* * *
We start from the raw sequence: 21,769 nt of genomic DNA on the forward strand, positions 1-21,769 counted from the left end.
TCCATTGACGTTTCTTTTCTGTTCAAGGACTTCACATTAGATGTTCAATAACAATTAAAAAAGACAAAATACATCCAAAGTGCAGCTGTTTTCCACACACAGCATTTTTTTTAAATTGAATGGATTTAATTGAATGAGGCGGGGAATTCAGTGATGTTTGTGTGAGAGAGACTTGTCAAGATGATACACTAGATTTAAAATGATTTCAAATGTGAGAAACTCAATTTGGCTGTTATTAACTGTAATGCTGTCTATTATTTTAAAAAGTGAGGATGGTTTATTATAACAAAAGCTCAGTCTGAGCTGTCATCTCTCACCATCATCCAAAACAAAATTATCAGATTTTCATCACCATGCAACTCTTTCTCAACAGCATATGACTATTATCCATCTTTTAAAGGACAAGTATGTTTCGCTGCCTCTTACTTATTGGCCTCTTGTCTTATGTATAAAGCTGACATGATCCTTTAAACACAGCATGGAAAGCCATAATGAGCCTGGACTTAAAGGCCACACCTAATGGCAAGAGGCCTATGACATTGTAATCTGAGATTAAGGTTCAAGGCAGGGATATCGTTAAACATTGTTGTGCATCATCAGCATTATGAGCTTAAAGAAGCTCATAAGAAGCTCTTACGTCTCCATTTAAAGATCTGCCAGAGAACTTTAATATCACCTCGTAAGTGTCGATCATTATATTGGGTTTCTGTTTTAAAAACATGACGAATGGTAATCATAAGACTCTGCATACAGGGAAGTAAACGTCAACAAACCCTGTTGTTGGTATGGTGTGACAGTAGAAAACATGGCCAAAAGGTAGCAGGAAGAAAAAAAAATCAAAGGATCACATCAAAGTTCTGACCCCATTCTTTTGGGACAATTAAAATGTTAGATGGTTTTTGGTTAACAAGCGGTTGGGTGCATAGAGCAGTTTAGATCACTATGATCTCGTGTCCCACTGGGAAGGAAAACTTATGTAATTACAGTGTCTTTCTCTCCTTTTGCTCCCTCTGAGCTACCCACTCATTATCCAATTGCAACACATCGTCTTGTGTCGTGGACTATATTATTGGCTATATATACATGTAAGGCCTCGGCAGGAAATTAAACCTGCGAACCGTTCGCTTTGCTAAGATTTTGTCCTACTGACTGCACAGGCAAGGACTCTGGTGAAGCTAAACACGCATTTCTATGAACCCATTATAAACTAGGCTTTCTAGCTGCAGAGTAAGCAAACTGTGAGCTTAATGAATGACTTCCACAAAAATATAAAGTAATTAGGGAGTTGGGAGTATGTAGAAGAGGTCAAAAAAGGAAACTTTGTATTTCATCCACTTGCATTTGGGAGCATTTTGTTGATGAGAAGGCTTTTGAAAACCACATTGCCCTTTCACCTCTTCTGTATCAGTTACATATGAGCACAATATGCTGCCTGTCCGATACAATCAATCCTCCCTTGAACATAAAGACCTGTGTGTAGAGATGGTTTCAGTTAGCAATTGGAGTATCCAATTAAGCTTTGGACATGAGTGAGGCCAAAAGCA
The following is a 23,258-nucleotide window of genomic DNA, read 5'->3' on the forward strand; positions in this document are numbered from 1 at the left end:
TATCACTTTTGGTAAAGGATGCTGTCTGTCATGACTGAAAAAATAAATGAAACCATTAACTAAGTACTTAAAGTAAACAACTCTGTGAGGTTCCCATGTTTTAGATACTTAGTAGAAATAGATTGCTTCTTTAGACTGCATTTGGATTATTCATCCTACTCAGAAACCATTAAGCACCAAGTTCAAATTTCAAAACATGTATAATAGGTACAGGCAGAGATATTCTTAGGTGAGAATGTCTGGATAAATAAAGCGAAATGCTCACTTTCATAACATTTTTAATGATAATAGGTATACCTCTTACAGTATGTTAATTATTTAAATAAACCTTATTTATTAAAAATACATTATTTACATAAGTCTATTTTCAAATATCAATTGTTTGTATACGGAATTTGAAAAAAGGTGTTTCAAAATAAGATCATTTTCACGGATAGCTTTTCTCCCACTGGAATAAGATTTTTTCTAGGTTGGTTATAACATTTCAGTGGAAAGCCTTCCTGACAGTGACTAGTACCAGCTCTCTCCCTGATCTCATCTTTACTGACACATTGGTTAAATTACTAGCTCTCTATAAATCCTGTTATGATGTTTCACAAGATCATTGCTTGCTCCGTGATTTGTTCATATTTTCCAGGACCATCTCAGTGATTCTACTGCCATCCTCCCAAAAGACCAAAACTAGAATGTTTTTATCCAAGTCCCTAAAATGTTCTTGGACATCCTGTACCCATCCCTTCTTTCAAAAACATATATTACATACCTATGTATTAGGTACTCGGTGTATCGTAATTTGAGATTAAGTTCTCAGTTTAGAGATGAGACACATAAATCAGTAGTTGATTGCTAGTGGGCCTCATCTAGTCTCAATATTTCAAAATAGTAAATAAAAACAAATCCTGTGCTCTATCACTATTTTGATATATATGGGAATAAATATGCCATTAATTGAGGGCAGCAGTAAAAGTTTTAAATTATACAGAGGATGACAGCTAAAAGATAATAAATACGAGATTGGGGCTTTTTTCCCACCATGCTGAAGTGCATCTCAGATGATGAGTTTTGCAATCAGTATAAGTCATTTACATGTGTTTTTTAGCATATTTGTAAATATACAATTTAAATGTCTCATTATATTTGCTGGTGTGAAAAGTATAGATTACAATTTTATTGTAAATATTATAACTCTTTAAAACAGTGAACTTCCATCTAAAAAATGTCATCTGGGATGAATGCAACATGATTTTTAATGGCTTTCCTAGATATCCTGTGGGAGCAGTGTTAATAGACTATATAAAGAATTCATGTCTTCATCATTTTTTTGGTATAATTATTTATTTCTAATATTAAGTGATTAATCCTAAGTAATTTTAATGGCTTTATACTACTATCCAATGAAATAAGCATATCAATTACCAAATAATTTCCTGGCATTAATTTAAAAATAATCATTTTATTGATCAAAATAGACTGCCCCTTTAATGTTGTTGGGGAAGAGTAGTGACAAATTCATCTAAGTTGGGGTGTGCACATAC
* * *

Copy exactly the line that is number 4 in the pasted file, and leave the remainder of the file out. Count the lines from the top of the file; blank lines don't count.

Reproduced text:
TATCACTTTTGGTAAAGGATGCTGTCTGTCATGACTGAAAAAATAAATGAAACCATTAACTAAGTACTTAAAGTAAACAACTCTGTGAGGTTCCCATGTTTTAGATACTTAGTAGAAATAGATTGCTTCTTTAGACTGCATTTGGATTATTCATCCTACTCAGAAACCATTAAGCACCAAGTTCAAATTTCAAAACATGTATAATAGGTACAGGCAGAGATATTCTTAGGTGAGAATGTCTGGATAAATAAAGCGAAATGCTCACTTTCATAACATTTTTAATGATAATAGGTATACCTCTTACAGTATGTTAATTATTTAAATAAACCTTATTTATTAAAAATACATTATTTACATAAGTCTATTTTCAAATATCAATTGTTTGTATACGGAATTTGAAAAAAGGTGTTTCAAAATAAGATCATTTTCACGGATAGCTTTTCTCCCACTGGAATAAGATTTTTTCTAGGTTGGTTATAACATTTCAGTGGAAAGCCTTCCTGACAGTGACTAGTACCAGCTCTCTCCCTGATCTCATCTTTACTGACACATTGGTTAAATTACTAGCTCTCTATAAATCCTGTTATGATGTTTCACAAGATCATTGCTTGCTCCGTGATTTGTTCATATTTTCCAGGACCATCTCAGTGATTCTACTGCCATCCTCCCAAAAGACCAAAACTAGAATGTTTTTATCCAAGTCCCTAAAATGTTCTTGGACATCCTGTACCCATCCCTTCTTTCAAAAACATATATTACATACCTATGTATTAGGTACTCGGTGTATCGTAATTTGAGATTAAGTTCTCAGTTTAGAGATGAGACACATAAATCAGTAGTTGATTGCTAGTGGGCCTCATCTAGTCTCAATATTTCAAAATAGTAAATAAAAACAAATCCTGTGCTCTATCACTATTTTGATATATATGGGAATAAATATGCCATTAATTGAGGGCAGCAGTAAAAGTTTTAAATTATACAGAGGATGACAGCTAAAAGATAATAAATACGAGATTGGGGCTTTTTTCCCACCATGCTGAAGTGCATCTCAGATGATGAGTTTTGCAATCAGTATAAGTCATTTACATGTGTTTTTTAGCATATTTGTAAATATACAATTTAAATGTCTCATTATATTTGCTGGTGTGAAAAGTATAGATTACAATTTTATTGTAAATATTATAACTCTTTAAAACAGTGAACTTCCATCTAAAAAATGTCATCTGGGATGAATGCAACATGATTTTTAATGGCTTTCCTAGATATCCTGTGGGAGCAGTGTTAATAGACTATATAAAGAATTCATGTCTTCATCATTTTTTTGGTATAATTATTTATTTCTAATATTAAGTGATTAATCCTAAGTAATTTTAATGGCTTTATACTACTATCCAATGAAATAAGCATATCAATTACCAAATAATTTCCTGGCATTAATTTAAAAATAATCATTTTATTGATCAAAATAGACTGCCCCTTTAATGTTGTTGGGGAAGAGTAGTGACAAATTCATCTAAGTTGGGGTGTGCACATAC